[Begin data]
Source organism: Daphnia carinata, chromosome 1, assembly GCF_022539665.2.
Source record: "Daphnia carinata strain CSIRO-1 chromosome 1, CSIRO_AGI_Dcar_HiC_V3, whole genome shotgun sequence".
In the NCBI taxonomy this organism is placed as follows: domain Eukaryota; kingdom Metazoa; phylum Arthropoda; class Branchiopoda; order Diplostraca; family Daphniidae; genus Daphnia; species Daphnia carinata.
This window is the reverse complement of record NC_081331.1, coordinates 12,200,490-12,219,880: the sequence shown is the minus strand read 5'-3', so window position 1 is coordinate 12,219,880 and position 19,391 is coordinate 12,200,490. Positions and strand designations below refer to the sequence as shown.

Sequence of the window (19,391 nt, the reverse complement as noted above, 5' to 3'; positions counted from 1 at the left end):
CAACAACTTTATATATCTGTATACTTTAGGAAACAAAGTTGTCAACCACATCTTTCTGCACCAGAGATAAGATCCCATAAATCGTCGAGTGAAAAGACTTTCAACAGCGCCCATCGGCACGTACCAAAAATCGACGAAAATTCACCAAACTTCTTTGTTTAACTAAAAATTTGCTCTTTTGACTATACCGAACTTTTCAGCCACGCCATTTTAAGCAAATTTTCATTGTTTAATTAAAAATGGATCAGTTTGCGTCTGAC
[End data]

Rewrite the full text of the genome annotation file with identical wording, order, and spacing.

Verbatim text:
Source organism: Daphnia carinata, chromosome 1, assembly GCF_022539665.2.
Source record: "Daphnia carinata strain CSIRO-1 chromosome 1, CSIRO_AGI_Dcar_HiC_V3, whole genome shotgun sequence".
In the NCBI taxonomy this organism is placed as follows: domain Eukaryota; kingdom Metazoa; phylum Arthropoda; class Branchiopoda; order Diplostraca; family Daphniidae; genus Daphnia; species Daphnia carinata.
This window is the reverse complement of record NC_081331.1, coordinates 12,200,490-12,219,880: the sequence shown is the minus strand read 5'-3', so window position 1 is coordinate 12,219,880 and position 19,391 is coordinate 12,200,490. Positions and strand designations below refer to the sequence as shown.

Sequence of the window (19,391 nt, the reverse complement as noted above, 5' to 3'; positions counted from 1 at the left end):
CAACAACTTTATATATCTGTATACTTTAGGAAACAAAGTTGTCAACCACATCTTTCTGCACCAGAGATAAGATCCCATAAATCGTCGAGTGAAAAGACTTTCAACAGCGCCCATCGGCACGTACCAAAAATCGACGAAAATTCACCAAACTTCTTTGTTTAACTAAAAATTTGCTCTTTTGACTATACCGAACTTTTCAGCCACGCCATTTTAAGCAAATTTTCATTGTTTAATTAAAAATGGATCAGTTTGCGTCTGAC